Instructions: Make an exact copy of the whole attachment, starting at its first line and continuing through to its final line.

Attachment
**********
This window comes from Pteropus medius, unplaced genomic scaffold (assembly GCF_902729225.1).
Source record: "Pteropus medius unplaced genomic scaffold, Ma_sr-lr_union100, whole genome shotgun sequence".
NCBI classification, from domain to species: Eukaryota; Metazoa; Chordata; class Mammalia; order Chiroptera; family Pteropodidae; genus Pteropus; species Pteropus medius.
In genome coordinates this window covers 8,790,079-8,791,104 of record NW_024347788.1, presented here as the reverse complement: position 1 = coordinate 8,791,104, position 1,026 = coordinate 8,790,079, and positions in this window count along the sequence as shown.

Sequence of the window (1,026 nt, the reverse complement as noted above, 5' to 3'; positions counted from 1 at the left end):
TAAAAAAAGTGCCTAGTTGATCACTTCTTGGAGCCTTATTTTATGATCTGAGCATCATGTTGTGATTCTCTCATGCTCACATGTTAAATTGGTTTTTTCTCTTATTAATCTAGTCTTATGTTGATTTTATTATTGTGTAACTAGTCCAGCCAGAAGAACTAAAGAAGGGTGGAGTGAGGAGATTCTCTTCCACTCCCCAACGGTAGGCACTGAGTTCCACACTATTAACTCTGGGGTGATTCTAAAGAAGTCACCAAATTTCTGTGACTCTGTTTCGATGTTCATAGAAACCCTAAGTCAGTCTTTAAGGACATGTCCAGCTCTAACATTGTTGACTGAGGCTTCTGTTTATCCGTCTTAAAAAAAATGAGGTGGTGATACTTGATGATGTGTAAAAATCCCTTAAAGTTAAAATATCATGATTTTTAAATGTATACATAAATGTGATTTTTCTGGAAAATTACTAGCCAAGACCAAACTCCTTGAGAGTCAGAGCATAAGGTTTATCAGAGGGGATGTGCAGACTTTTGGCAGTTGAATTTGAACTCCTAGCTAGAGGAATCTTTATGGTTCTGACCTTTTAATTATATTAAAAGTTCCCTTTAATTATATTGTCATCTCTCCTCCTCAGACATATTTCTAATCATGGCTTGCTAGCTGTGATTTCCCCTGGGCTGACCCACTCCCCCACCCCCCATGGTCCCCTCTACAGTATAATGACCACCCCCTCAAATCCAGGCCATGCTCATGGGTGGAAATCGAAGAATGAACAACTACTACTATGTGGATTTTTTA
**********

This window comes from Pteropus medius, unplaced genomic scaffold (assembly GCF_902729225.1).
Source record: "Pteropus medius unplaced genomic scaffold, Ma_sr-lr_union100, whole genome shotgun sequence".
NCBI classification, from domain to species: Eukaryota; Metazoa; Chordata; class Mammalia; order Chiroptera; family Pteropodidae; genus Pteropus; species Pteropus medius.
In genome coordinates this window covers 8,790,079-8,791,104 of record NW_024347788.1, presented here as the reverse complement: position 1 = coordinate 8,791,104, position 1,026 = coordinate 8,790,079, and positions in this window count along the sequence as shown.

Sequence of the window (1,026 nt, the reverse complement as noted above, 5' to 3'; positions counted from 1 at the left end):
TAAAAAAAGTGCCTAGTTGATCACTTCTTGGAGCCTTATTTTATGATCTGAGCATCATGTTGTGATTCTCTCATGCTCACATGTTAAATTGGTTTTTTCTCTTATTAATCTAGTCTTATGTTGATTTTATTATTGTGTAACTAGTCCAGCCAGAAGAACTAAAGAAGGGTGGAGTGAGGAGATTCTCTTCCACTCCCCAACGGTAGGCACTGAGTTCCACACTATTAACTCTGGGGTGATTCTAAAGAAGTCACCAAATTTCTGTGACTCTGTTTCGATGTTCATAGAAACCCTAAGTCAGTCTTTAAGGACATGTCCAGCTCTAACATTGTTGACTGAGGCTTCTGTTTATCCGTCTTAAAAAAAATGAGGTGGTGATACTTGATGATGTGTAAAAATCCCTTAAAGTTAAAATATCATGATTTTTAAATGTATACATAAATGTGATTTTTCTGGAAAATTACTAGCCAAGACCAAACTCCTTGAGAGTCAGAGCATAAGGTTTATCAGAGGGGATGTGCAGACTTTTGGCAGTTGAATTTGAACTCCTAGCTAGAGGAATCTTTATGGTTCTGACCTTTTAATTATATTAAAAGTTCCCTTTAATTATATTGTCATCTCTCCTCCTCAGACATATTTCTAATCATGGCTTGCTAGCTGTGATTTCCCCTGGGCTGACCCACTCCCCCACCCCCCATGGTCCCCTCTACAGTATAATGACCACCCCCTCAAATCCAGGCCATGCTCATGGGTGGAAATCGAAGAATGAACAACTACTACTATGTGGATTTTTTA